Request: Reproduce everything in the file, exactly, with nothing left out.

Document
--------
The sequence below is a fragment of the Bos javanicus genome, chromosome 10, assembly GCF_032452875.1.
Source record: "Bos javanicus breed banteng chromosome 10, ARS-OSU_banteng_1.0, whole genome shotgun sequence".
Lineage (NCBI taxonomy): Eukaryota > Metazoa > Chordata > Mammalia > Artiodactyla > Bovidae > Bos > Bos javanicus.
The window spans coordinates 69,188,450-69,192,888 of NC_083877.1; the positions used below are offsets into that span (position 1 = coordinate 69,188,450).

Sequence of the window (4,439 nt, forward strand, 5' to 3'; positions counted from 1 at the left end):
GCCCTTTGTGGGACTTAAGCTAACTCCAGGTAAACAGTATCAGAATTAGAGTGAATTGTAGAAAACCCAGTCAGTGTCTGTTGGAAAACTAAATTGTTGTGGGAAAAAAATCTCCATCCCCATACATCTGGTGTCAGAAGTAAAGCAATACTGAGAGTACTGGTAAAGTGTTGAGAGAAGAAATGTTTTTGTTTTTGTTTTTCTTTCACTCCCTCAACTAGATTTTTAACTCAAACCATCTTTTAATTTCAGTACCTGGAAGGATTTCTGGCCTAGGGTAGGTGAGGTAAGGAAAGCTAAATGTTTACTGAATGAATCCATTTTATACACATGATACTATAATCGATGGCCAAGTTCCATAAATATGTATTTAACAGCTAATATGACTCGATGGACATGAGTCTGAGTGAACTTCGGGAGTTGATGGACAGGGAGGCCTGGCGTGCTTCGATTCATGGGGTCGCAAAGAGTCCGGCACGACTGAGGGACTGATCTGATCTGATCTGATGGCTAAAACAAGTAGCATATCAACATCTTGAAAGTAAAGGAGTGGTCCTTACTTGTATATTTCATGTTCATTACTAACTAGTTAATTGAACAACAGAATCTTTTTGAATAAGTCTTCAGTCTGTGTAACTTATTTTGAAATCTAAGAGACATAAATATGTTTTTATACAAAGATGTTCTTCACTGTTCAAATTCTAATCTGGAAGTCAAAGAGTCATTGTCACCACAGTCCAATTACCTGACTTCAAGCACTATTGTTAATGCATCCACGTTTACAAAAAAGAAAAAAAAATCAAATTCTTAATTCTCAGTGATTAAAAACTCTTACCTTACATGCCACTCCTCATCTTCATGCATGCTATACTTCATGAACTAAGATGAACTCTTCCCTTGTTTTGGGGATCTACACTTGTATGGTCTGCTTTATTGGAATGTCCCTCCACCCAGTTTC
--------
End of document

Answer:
The sequence below is a fragment of the Bos javanicus genome, chromosome 10, assembly GCF_032452875.1.
Source record: "Bos javanicus breed banteng chromosome 10, ARS-OSU_banteng_1.0, whole genome shotgun sequence".
Lineage (NCBI taxonomy): Eukaryota > Metazoa > Chordata > Mammalia > Artiodactyla > Bovidae > Bos > Bos javanicus.
The window spans coordinates 69,188,450-69,192,888 of NC_083877.1; the positions used below are offsets into that span (position 1 = coordinate 69,188,450).

Sequence of the window (4,439 nt, forward strand, 5' to 3'; positions counted from 1 at the left end):
GCCCTTTGTGGGACTTAAGCTAACTCCAGGTAAACAGTATCAGAATTAGAGTGAATTGTAGAAAACCCAGTCAGTGTCTGTTGGAAAACTAAATTGTTGTGGGAAAAAAATCTCCATCCCCATACATCTGGTGTCAGAAGTAAAGCAATACTGAGAGTACTGGTAAAGTGTTGAGAGAAGAAATGTTTTTGTTTTTGTTTTTCTTTCACTCCCTCAACTAGATTTTTAACTCAAACCATCTTTTAATTTCAGTACCTGGAAGGATTTCTGGCCTAGGGTAGGTGAGGTAAGGAAAGCTAAATGTTTACTGAATGAATCCATTTTATACACATGATACTATAATCGATGGCCAAGTTCCATAAATATGTATTTAACAGCTAATATGACTCGATGGACATGAGTCTGAGTGAACTTCGGGAGTTGATGGACAGGGAGGCCTGGCGTGCTTCGATTCATGGGGTCGCAAAGAGTCCGGCACGACTGAGGGACTGATCTGATCTGATCTGATGGCTAAAACAAGTAGCATATCAACATCTTGAAAGTAAAGGAGTGGTCCTTACTTGTATATTTCATGTTCATTACTAACTAGTTAATTGAACAACAGAATCTTTTTGAATAAGTCTTCAGTCTGTGTAACTTATTTTGAAATCTAAGAGACATAAATATGTTTTTATACAAAGATGTTCTTCACTGTTCAAATTCTAATCTGGAAGTCAAAGAGTCATTGTCACCACAGTCCAATTACCTGACTTCAAGCACTATTGTTAATGCATCCACGTTTACAAAAAAGAAAAAAAAATCAAATTCTTAATTCTCAGTGATTAAAAACTCTTACCTTACATGCCACTCCTCATCTTCATGCATGCTATACTTCATGAACTAAGATGAACTCTTCCCTTGTTTTGGGGATCTACACTTGTATGGTCTGCTTTATTGGAATGTCCCTCCACCCAGTTTC